Hanna Barbera was the number one exporter in the world of cartoons that made your children hate their own interests. It’s been debated among researchers whether they were malicious in their intent or simply like an avalanche, crushing and ruining at complete random. However, when you take into the account that someone thought it would be a great idea to cram two terrible shows together as one show, and market it as such, the answer is too clear. HB knew its power and wielded it like a vengeful god, smiting your kid’s Saturday mornings until the slightest thought of “entertainment” gave them cold sores.
Frankenstein Jr. sounds like the title of a short story that someone crumples up before they walk into traffic. The Impossibles is the name of every superhero team that would suck and does. Combining them should have made a hidden volcano erupt in Midwest U.S.A., killing thousands. However, since I haven’t yet been convinced that Hanna Barbera isn’t some sort of deity, manifesting itself in Korean animation and suicide-watch writers, that day may come. It’s 2012, after all.
You’d be surprised by how much of an afterthought that the Frankenstein Jr. segment seems to be with this opening. Actually, you probably wouldn’t. It’s only natural that people who made cartoons of this quality would forget that one of them exists an eighth of the way through the introduction. We see clips of Frankenstein Jr. and the three heroes and then a countdown, during which the shots change along with the numbers. And then, it switches into full Impossibles mode, and the fact that Frankenstein Jr. is even there is, wait, Frankenstein Jr? Did we…?
Usually the lyrics to the openings of these shows are so straightforward that it sounds as if someone is reading the plot synopsis off a note attached to the creator’s fresh corpse. Here, you get no indication of the danger to come. When describing the superheroes, Hanna Barbera felt it better to keep things as cryptically vague as possible, probably to prevent kids from saying “I’d rather see what happens when you drown a cat in a bathtub than finish this shit.”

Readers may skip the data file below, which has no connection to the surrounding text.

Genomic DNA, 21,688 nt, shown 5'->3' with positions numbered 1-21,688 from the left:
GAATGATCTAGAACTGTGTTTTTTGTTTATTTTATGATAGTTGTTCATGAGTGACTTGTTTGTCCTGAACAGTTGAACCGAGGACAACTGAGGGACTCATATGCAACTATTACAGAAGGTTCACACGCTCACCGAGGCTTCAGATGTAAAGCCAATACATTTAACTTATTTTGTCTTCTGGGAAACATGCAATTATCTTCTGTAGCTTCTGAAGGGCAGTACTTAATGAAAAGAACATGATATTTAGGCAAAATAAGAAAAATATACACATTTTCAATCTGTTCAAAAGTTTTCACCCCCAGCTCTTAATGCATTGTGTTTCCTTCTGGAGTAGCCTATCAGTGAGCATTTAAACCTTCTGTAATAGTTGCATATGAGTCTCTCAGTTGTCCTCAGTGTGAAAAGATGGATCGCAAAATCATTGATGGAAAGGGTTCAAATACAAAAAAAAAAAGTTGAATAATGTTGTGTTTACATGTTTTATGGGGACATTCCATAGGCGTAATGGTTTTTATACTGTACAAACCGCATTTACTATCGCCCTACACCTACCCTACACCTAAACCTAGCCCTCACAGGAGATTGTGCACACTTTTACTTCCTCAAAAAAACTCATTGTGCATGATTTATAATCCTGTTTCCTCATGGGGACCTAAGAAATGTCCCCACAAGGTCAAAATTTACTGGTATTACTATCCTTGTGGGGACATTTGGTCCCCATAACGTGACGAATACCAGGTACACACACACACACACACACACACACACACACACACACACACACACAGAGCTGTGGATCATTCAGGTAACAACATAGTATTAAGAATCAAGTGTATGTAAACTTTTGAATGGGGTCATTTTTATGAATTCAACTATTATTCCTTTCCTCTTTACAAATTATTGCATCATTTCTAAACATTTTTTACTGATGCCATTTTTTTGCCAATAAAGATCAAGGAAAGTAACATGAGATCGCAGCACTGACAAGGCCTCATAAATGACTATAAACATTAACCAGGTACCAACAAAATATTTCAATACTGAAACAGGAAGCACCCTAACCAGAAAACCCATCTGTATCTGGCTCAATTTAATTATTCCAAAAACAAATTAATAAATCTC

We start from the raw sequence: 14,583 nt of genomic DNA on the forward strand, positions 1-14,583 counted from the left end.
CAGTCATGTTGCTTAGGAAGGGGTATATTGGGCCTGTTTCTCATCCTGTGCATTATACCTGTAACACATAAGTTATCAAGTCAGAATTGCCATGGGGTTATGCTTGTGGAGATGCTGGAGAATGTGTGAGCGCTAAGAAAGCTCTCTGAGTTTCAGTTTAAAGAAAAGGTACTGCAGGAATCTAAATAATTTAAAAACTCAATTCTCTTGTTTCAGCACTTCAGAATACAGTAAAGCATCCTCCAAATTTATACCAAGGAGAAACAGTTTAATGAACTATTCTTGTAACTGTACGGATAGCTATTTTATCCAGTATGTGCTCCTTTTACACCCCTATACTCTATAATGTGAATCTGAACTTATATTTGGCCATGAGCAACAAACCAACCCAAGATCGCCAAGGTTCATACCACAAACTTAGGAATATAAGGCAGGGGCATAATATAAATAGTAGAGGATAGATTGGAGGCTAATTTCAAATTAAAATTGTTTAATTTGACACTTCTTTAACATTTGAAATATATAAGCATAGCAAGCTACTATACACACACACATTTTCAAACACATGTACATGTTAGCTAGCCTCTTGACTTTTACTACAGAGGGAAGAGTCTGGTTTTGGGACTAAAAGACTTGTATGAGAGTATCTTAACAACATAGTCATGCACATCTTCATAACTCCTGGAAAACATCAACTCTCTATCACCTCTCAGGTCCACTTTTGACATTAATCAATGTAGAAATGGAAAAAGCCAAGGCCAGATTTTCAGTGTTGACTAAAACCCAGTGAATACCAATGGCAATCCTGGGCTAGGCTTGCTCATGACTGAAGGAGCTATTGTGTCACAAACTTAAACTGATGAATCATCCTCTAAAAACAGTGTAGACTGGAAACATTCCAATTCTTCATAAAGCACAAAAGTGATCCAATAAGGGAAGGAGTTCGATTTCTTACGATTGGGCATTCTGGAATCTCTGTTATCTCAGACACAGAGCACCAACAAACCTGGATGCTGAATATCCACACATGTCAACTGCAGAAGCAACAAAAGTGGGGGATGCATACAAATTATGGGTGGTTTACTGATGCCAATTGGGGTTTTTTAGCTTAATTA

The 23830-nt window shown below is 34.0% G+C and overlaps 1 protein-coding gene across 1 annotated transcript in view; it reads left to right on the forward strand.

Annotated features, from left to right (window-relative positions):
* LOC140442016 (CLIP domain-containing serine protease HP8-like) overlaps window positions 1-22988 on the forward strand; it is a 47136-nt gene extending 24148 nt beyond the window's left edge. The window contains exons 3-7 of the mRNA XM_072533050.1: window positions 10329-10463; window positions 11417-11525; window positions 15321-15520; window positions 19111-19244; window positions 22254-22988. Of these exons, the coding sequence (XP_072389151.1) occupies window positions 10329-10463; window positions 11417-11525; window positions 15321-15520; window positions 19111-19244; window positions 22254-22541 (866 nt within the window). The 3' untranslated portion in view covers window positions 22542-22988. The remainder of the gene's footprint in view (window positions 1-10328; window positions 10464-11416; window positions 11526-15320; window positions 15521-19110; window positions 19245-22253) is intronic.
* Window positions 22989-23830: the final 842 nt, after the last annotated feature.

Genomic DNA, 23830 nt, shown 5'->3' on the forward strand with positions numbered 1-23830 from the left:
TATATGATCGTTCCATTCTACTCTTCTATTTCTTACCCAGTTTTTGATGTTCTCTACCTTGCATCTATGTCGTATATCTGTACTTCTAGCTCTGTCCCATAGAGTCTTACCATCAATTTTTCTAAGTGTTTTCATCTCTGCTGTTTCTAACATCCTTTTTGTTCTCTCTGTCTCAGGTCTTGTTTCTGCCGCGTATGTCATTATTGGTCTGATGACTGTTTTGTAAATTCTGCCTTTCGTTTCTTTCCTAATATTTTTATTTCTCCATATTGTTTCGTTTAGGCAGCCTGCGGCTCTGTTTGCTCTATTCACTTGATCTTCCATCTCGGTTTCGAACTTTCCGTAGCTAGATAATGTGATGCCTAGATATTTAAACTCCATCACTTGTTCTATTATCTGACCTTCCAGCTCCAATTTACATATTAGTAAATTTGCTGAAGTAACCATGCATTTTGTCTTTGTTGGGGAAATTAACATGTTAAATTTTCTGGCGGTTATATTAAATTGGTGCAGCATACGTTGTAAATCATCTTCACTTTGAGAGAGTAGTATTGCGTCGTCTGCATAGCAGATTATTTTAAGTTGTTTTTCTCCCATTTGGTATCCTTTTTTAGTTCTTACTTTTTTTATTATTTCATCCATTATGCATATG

“….Coil Man. He makes the scene when things look mean…”
“….Fluid Man. Stays on the spot, the spot that’s hot….”
“….Multi Man. Makes like a crowd, no crooks aloud.”
“…Impossibles. Impossibles. Impossibles!”
The only one who you even slightly get an idea of is Multi Man, but since you’ve decided to tune in for this long, “makes like a crowd” probably sounds like your dad’s new European co-worker instead of actual English.
I almost feel betrayed by how boring this opening is in comparison to all the other one’s I’ve seen in this series. But then again, I have been watching a biblically-named transvestite fight dragons, so I’m pretty spoiled.
The Show Itself:
I don’t have the patience to pretend that any of this crap is good. I can’t even sarcastically enjoy it.
Frankenstein Jr. deals with Buzz Conroy and his father, Dr. Conroy, who have invented a giant robot called Frankenstein Jr. That’s about as much of a basic plot that this show has, since all the other stuff, in true Hanna Barbera fashion, seems to happen at random. Mad scientist appears, wants something, Dr. Conroy leaves, Buzz is annoying, Frankenstein Jr. saves the day. You don’t have to read my articles to know that I hate kid characters in TV and movies. Especially in cartoons. Buzz seems to have been invented to implant the idea in a kid’s heads that spanking is great when used around the head region. He’s so irritating and dull that you’re constantly waiting for Frankenstein Jr. to malfunction and accidently hit the switch that says “Tear Buzz’s Arms Off,” and then hit another switch that says “Slowly.”